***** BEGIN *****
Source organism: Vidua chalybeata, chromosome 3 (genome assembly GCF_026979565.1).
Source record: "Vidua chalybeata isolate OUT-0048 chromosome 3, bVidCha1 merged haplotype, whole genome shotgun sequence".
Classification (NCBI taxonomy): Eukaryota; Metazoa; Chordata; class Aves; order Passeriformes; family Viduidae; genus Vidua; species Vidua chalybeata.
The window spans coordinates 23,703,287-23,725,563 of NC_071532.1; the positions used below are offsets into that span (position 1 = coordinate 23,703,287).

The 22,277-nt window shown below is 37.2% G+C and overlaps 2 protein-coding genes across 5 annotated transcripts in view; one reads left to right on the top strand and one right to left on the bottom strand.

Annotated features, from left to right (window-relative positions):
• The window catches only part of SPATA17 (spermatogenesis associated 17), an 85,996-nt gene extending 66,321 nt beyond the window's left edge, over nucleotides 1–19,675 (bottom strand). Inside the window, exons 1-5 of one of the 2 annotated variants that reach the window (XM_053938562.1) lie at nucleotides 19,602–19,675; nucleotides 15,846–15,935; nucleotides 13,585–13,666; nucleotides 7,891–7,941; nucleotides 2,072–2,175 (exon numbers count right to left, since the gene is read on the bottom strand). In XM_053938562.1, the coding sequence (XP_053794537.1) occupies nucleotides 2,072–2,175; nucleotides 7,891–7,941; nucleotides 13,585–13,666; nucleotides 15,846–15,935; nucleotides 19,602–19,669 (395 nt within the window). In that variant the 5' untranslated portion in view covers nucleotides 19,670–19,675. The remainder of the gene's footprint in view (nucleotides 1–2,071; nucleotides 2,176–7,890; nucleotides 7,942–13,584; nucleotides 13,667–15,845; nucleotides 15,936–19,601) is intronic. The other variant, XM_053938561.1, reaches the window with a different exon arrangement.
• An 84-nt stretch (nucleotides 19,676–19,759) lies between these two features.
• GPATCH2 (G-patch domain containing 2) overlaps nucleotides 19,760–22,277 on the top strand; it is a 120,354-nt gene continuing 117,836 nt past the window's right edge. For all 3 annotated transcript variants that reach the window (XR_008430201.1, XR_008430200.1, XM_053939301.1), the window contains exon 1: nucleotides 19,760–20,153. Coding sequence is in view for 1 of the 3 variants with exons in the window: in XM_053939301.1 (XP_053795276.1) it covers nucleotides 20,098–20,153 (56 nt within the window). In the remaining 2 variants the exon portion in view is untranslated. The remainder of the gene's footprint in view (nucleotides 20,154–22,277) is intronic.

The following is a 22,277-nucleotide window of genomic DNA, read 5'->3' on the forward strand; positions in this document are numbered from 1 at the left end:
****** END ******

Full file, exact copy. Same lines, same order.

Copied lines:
Source organism: Vidua chalybeata, chromosome 3 (genome assembly GCF_026979565.1).
Source record: "Vidua chalybeata isolate OUT-0048 chromosome 3, bVidCha1 merged haplotype, whole genome shotgun sequence".
Classification (NCBI taxonomy): Eukaryota; Metazoa; Chordata; class Aves; order Passeriformes; family Viduidae; genus Vidua; species Vidua chalybeata.
The window spans coordinates 23,703,287-23,725,563 of NC_071532.1; the positions used below are offsets into that span (position 1 = coordinate 23,703,287).

The 22,277-nt window shown below is 37.2% G+C and overlaps 2 protein-coding genes across 5 annotated transcripts in view; one reads left to right on the top strand and one right to left on the bottom strand.

Annotated features, from left to right (window-relative positions):
• The window catches only part of SPATA17 (spermatogenesis associated 17), an 85,996-nt gene extending 66,321 nt beyond the window's left edge, over nucleotides 1–19,675 (bottom strand). Inside the window, exons 1-5 of one of the 2 annotated variants that reach the window (XM_053938562.1) lie at nucleotides 19,602–19,675; nucleotides 15,846–15,935; nucleotides 13,585–13,666; nucleotides 7,891–7,941; nucleotides 2,072–2,175 (exon numbers count right to left, since the gene is read on the bottom strand). In XM_053938562.1, the coding sequence (XP_053794537.1) occupies nucleotides 2,072–2,175; nucleotides 7,891–7,941; nucleotides 13,585–13,666; nucleotides 15,846–15,935; nucleotides 19,602–19,669 (395 nt within the window). In that variant the 5' untranslated portion in view covers nucleotides 19,670–19,675. The remainder of the gene's footprint in view (nucleotides 1–2,071; nucleotides 2,176–7,890; nucleotides 7,942–13,584; nucleotides 13,667–15,845; nucleotides 15,936–19,601) is intronic. The other variant, XM_053938561.1, reaches the window with a different exon arrangement.
• An 84-nt stretch (nucleotides 19,676–19,759) lies between these two features.
• GPATCH2 (G-patch domain containing 2) overlaps nucleotides 19,760–22,277 on the top strand; it is a 120,354-nt gene continuing 117,836 nt past the window's right edge. For all 3 annotated transcript variants that reach the window (XR_008430201.1, XR_008430200.1, XM_053939301.1), the window contains exon 1: nucleotides 19,760–20,153. Coding sequence is in view for 1 of the 3 variants with exons in the window: in XM_053939301.1 (XP_053795276.1) it covers nucleotides 20,098–20,153 (56 nt within the window). In the remaining 2 variants the exon portion in view is untranslated. The remainder of the gene's footprint in view (nucleotides 20,154–22,277) is intronic.

The following is a 22,277-nucleotide window of genomic DNA, read 5'->3' on the forward strand; positions in this document are numbered from 1 at the left end: